“We don’t have any significant volume shut in at all now,” Matthew Fox, an executive vice president at ConocoPhillips, said during an Oct. 25 conference call. “Some of that increase is gas coming back online, but the majority of it is increases in associated gas production with our liquids- rich plays.”
As oil is extracted from dense rock formations, gas produced alongside the crude can enter the market. Companies that drill for petroleum liquids such as propane, ethane and butane also bring more gas online.
“In the Bakken, it’s about one million cubic feet a day of gas for 1,000 barrels of oil, a little over one to one,” Kallio said. “As you blow through the oil, you get gassier.”
The supply could grow, too, if producers capture and sell more of the associated gas from unconventional fields. About 29 percent of the gas produced in North Dakota’s Bakken field is flared because there aren’t enough pipelines to transport it, according to the North Dakota Industrial Commission.
Some of the biggest surges in U.S. gas output are in the Marcellus. The rise in production and the backlog of wells coming online as pipelines are built means gas prices could hover as low as $3 per million Btus for parts of next year, said Howard of the Canadian Energy Research Institute.
Anadarko Petroleum Corp. (APC) of The Woodlands, Texas, said Marcellus gas sales volumes were 333 million cubic feet a day in the third quarter, about 6 percent higher than in the second quarter. The performance was stronger the company expected, particularly in wells owned with Chesapeake.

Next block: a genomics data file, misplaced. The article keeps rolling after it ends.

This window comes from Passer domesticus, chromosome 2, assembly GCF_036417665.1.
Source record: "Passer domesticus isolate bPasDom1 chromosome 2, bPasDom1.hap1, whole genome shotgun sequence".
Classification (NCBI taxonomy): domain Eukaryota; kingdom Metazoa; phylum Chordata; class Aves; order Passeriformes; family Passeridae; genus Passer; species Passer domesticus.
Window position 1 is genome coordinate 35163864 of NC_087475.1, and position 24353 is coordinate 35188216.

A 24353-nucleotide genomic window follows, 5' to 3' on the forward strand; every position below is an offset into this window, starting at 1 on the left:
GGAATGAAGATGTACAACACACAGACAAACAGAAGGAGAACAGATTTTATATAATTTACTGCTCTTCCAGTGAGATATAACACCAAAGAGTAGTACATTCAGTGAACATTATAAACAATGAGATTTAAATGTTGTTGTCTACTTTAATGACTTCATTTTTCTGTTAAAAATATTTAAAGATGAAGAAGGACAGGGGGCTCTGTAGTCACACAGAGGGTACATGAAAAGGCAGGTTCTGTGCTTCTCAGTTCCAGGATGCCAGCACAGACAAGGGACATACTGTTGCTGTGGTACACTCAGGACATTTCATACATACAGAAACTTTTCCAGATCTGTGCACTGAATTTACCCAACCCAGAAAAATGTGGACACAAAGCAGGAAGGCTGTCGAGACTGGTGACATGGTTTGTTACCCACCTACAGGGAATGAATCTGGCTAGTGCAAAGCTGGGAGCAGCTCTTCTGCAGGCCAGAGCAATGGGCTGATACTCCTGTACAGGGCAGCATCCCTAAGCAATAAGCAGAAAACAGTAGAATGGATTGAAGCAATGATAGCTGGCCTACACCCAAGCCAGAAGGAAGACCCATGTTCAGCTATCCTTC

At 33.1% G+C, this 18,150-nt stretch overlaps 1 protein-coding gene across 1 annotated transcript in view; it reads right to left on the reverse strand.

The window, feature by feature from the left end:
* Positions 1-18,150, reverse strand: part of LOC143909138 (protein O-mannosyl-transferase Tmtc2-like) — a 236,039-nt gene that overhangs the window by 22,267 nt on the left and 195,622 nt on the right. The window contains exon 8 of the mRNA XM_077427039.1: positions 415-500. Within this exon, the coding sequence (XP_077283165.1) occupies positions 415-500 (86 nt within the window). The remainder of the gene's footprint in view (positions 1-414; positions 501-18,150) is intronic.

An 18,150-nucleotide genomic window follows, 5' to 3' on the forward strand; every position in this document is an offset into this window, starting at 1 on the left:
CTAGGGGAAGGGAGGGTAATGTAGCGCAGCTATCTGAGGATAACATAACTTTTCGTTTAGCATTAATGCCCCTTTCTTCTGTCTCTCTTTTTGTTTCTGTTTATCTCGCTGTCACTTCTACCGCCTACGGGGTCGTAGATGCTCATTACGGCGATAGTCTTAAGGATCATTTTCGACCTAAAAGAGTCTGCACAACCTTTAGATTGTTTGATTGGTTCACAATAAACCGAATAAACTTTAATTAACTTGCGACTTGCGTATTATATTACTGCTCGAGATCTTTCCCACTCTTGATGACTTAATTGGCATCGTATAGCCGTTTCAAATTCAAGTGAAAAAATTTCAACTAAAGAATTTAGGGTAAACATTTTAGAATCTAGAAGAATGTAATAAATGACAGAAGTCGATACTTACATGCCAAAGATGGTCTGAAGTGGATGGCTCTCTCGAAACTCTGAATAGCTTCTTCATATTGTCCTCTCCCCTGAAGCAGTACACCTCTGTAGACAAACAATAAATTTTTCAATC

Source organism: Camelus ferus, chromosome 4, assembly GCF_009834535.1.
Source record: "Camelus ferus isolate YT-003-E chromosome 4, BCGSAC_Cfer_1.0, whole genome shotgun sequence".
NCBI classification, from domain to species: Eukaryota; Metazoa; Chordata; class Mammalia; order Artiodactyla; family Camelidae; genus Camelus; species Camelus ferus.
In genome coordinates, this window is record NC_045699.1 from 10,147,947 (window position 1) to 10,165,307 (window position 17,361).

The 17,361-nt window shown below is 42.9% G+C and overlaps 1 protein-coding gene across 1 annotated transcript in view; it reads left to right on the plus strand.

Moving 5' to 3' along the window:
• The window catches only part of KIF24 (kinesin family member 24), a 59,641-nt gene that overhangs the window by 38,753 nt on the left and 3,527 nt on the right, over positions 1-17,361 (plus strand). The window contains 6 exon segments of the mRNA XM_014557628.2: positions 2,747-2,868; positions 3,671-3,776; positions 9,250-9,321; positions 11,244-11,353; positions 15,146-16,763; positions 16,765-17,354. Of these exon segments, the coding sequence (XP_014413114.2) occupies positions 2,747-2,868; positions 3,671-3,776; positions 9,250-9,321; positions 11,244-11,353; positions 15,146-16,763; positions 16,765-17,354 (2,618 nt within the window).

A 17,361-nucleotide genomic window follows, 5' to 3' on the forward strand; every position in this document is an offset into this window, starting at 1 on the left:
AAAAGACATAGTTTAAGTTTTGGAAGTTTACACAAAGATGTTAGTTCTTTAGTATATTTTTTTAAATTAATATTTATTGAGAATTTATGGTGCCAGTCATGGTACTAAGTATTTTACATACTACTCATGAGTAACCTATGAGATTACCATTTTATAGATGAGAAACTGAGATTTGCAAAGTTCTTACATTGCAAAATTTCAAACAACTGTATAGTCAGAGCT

“We’ve been surprised by just how productive Chesapeake’s been,” Anadarko Chief Executive Officer Al Walker said during an Oct. 30 conference call. “We see them doing things, frankly, that are well outside of what we anticipated.”
Chesapeake, based in Oklahoma City, said Nov. 1 that third- quarter gas production climbed to 302 billion cubic feet, or 9.8 percent more than in the second quarter.
Chesapeake’s shares gained 1.5 percent in the third quarter, while Anadarko rose 5.6 percent in the period, as the Russell Midcap Energy Index climbed 11 percent.
At Southwestern Energy Co. (SWN), a Houston-based company whose production is nearly all gas, production in the third quarter rose 5 percent from the second quarter.
Talisman Energy Inc. (TLM), the Calgary-based producer, will cut spending in the face of lower prices, Chief Executive Officer Hal Kvisle said in an Oct. 30 telephone interview.
“This is a time where big North American producers need to batten down the hatches and let supply and demand come back into balance,” he said.
Rising demand from power generators and other consumers will be able to absorb gas production in 2013, although the balance could be upset by unexpected weather, said Scott Hanold, an analyst with RBC Capital Markets in Minneapolis.
“The weather by itself can do that,” by suppressing the need for gas, Hanold said in an interview.
The increase in gas-fired electric generation, which helped push up prices during the summer, may not last, said Brian Watson, director of research for Steelpath, which invests in pipeline companies. Utility companies will be able to switch back to coal if gas prices climb too high, he said.
Even though many companies have stopped drilling for so- called dry gas, production may not fall because of the backlog of wells that have been drilled and await completion, Raoul LeBlanc, senior director of North American onshore energy at PFC Energy in Houston, said in an interview.
Production in the Haynesville Shale in Louisiana has stayed flat, even though the rig count has fallen to 17 from a high of 105 a year ago, LeBlanc said, citing PFC’s internal estimates.